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Alabama Speech Language Pathologists Continuing Education Information

25 Jul

 

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Alabama-licensed speech language pathologists have an annual license renewal with a December 31st deadline. Twelve (12) continuing education hours are required to renew a license. There are no limits for online courses if ASHA-approved. Ten (10) hours must be in area of licensure.

Alabama Board of Examiners for Speech Language Pathology & Audiology 
CE Required: 12 hours per year
Online CE Allowed: No limit
License Expiration: 12/31, annually
National Accreditation Accepted: ASHA
Notes: 10 hrs must be in area of licensure
Date of Info
: 10/19/2015

Alabama SLPs can earn all 12 hours required for renewal through online courses offered on the speech-language pathology page at PDResources.org.

===>Click here to view ASHA-approved online CEU courses.

Professional Development Resources is a Florida nonprofit educational corporation 501(c)(3) approved to offer continuing education by the American Psychological Association (APA): the National Board of Certified Counselors (NBCC); the Association of Social Work Boards (ASWB); the American Occupational Therapy Association (AOTA); the American Speech-Language-Hearing Association (ASHA); the Commission on Dietetic Registration (CDR); the Alabama State Board of Occupational Therapy; the Florida Boards of Social Work, Mental Health Counseling and Marriage and Family Therapy, Psychology & School Psychology, Dietetics & Nutrition, Speech-Language Pathology and Audiology, and Occupational Therapy Practice; the Ohio Counselor, Social Worker & MFT Board and Board of Speech-Language Pathology and Audiology; the South Carolina Board of Professional Counselors & MFTs; and by the Texas Board of Examiners of Marriage & Family Therapists and State Board of Social Worker Examiners. We are CE Broker compliant (all courses are reported within one week of completion.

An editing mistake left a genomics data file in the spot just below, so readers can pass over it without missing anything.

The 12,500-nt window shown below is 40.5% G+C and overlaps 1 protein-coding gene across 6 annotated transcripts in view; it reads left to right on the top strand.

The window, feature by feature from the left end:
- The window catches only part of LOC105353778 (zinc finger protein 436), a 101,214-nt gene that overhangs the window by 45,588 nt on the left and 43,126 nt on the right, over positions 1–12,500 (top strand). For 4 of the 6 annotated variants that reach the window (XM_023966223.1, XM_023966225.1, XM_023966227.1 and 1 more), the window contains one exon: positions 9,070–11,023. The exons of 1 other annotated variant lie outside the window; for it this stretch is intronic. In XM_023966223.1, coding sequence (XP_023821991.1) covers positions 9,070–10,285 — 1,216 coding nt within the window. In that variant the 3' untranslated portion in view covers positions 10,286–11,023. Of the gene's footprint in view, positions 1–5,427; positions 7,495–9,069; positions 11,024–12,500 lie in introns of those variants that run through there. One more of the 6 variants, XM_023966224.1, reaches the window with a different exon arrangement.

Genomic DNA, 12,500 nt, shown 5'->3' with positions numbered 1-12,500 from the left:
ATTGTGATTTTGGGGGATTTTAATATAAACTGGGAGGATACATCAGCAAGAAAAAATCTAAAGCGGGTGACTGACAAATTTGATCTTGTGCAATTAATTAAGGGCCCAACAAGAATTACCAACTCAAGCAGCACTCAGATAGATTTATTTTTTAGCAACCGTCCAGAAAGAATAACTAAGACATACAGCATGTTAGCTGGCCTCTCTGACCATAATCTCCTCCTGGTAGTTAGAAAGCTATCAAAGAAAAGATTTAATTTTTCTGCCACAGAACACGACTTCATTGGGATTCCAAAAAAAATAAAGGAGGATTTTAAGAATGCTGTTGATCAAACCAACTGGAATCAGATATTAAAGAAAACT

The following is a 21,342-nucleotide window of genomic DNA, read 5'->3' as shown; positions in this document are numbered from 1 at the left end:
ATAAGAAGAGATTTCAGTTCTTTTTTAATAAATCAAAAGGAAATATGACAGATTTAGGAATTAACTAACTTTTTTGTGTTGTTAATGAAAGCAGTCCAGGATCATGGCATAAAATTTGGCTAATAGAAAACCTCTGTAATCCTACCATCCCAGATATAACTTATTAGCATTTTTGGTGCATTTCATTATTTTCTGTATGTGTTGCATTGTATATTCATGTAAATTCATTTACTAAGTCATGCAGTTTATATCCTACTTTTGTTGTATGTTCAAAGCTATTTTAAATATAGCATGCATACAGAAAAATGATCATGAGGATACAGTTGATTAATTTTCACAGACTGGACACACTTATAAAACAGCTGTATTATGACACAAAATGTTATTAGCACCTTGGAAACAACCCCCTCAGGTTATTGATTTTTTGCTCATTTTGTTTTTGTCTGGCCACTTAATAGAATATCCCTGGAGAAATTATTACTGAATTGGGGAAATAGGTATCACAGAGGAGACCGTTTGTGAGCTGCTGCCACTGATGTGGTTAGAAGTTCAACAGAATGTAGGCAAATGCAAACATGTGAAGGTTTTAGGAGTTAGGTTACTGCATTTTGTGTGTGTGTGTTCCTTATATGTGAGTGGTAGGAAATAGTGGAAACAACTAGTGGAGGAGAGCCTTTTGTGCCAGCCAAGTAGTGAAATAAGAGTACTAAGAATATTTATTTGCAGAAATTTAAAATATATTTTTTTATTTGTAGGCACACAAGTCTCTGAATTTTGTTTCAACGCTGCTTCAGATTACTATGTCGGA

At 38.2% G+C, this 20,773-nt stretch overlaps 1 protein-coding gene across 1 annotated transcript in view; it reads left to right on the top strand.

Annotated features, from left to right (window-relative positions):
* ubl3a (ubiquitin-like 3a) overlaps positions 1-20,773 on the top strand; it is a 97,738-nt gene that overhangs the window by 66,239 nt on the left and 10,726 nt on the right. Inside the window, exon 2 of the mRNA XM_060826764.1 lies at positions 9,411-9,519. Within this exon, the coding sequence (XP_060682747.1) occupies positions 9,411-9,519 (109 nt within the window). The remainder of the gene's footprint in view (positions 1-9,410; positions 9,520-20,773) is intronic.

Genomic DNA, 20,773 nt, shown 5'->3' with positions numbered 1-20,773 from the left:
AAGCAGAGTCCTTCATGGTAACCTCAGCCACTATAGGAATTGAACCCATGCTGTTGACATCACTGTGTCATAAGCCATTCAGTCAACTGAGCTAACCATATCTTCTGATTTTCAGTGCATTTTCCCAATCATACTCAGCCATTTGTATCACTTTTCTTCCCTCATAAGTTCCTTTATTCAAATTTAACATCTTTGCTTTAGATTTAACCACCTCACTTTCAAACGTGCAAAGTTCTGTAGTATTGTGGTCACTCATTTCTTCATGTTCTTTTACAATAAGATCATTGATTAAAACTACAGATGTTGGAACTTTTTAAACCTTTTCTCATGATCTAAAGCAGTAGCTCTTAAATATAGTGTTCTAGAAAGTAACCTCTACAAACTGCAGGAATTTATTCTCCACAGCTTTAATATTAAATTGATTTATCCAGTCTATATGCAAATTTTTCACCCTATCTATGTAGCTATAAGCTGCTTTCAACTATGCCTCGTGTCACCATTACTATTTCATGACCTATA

Continuing Education Courses for Speech Language Pathologists